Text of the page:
Engineering Calculus Notes 142

Engineering Calculus Notes 142 - the asymptotes(the center...

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130 CHAPTER 2. CURVES x 2 a 2 y 2 b 2 = 1 x 2 a 2 y 2 b 2 = 1 x 2 a 2 y 2 b 2 = 0 F x = a/e c a b Figure 2.8: Hyperbolas and asymptotes Moving loci In the model equations we have obtained for parabolas, ellipses and hyperbolas in this section, the origin and the two coordinate axes play special roles with respect to the geometry of the locus. For the parabola given by Equation ( 2.10 ), the origin is the vertex , the point of closest approach to the directrix, and the y -axis is an axis of symmetry for the parabola, while the x -axis is a kind of boundary which the curve can touch but never crosses. For the ellipse given by Equation ( 2.13 ), the coordinate axes are both axes of symmetry, containing the major and minor axes, and the origin is their intersection (the center of the ellipse). For the hyperbola given by Equation ( 2.15 ), the coordinate axes are again both axes of symmetry, and the origin is their intersection, as well as the intersection of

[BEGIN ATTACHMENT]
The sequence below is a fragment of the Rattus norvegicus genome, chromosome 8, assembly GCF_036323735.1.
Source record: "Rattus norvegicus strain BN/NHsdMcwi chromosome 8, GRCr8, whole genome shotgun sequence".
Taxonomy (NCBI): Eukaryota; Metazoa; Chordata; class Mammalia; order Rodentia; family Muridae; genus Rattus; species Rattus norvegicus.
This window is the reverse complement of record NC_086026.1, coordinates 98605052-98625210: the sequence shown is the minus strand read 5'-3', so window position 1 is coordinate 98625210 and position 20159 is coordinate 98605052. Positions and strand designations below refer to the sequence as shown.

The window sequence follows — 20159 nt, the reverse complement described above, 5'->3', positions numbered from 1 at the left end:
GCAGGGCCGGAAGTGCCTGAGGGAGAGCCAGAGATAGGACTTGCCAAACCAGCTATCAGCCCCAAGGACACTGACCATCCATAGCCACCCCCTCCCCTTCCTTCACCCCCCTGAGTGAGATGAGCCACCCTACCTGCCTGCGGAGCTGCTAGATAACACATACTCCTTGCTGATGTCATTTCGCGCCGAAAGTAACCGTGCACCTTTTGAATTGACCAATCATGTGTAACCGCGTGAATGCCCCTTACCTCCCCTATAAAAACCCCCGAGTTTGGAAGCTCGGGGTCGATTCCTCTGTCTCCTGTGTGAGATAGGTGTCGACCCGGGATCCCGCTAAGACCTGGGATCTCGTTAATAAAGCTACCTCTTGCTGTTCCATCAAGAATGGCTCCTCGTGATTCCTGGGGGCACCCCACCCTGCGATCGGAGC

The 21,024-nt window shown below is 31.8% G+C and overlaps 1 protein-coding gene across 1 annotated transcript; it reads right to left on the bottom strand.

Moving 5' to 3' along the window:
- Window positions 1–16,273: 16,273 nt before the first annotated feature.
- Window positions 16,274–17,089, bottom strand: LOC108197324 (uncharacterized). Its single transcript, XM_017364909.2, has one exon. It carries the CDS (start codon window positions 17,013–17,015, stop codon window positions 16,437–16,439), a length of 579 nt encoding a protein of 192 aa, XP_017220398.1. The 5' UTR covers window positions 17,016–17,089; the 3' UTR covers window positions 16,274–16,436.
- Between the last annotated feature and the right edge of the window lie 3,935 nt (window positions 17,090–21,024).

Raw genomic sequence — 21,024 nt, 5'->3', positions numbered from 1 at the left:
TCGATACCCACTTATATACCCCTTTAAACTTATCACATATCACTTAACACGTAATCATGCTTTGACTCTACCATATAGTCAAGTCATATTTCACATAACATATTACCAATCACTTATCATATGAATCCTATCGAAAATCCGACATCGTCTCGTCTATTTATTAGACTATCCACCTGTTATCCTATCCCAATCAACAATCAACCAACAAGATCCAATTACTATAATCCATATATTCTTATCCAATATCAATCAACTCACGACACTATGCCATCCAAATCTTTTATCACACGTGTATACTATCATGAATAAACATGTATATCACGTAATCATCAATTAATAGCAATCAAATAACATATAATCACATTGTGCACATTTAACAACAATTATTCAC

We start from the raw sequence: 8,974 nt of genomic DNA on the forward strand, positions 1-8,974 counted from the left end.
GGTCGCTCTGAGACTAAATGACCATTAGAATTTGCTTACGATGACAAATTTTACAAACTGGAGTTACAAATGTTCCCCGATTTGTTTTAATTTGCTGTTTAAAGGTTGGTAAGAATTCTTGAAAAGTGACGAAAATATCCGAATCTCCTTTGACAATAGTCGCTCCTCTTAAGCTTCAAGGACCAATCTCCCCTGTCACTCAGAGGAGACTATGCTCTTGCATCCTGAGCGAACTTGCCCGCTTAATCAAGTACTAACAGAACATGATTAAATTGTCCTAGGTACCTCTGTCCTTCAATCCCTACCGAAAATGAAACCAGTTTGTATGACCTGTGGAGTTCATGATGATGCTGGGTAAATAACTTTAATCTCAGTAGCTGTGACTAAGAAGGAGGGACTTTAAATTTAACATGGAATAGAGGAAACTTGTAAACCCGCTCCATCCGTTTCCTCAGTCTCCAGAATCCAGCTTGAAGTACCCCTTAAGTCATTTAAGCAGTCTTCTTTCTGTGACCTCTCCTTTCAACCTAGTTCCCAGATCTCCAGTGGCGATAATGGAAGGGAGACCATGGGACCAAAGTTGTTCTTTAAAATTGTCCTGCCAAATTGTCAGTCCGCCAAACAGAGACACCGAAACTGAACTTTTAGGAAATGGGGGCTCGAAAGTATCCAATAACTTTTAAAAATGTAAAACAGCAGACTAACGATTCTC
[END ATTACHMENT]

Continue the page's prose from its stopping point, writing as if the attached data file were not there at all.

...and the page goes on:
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Unformatted text preview: the asymptotes (the center of the hyperbola). Suppose we want to move one of these loci to a new location: that is, we want to displace the locus (without rotation) so that the special point given by the origin for the model equation moves to ( α,β ). Any such motion is accomplished by replacing x with x plus a constant and y with y plus another constant inside the equation; we need to do this in such a way that substituting x = α and y = β into the new equation leads to the same calculation as substituting x = 0 and y = 0 into the old equation. It may seem wrong that this requires replacing x with x − α and y with y − β in the old equation; to convince ourselves that it is right, let us consider a few...
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This note was uploaded on 10/20/2011 for the course MAC 2311 taught by Professor All during the Fall '08 term at University of Florida.

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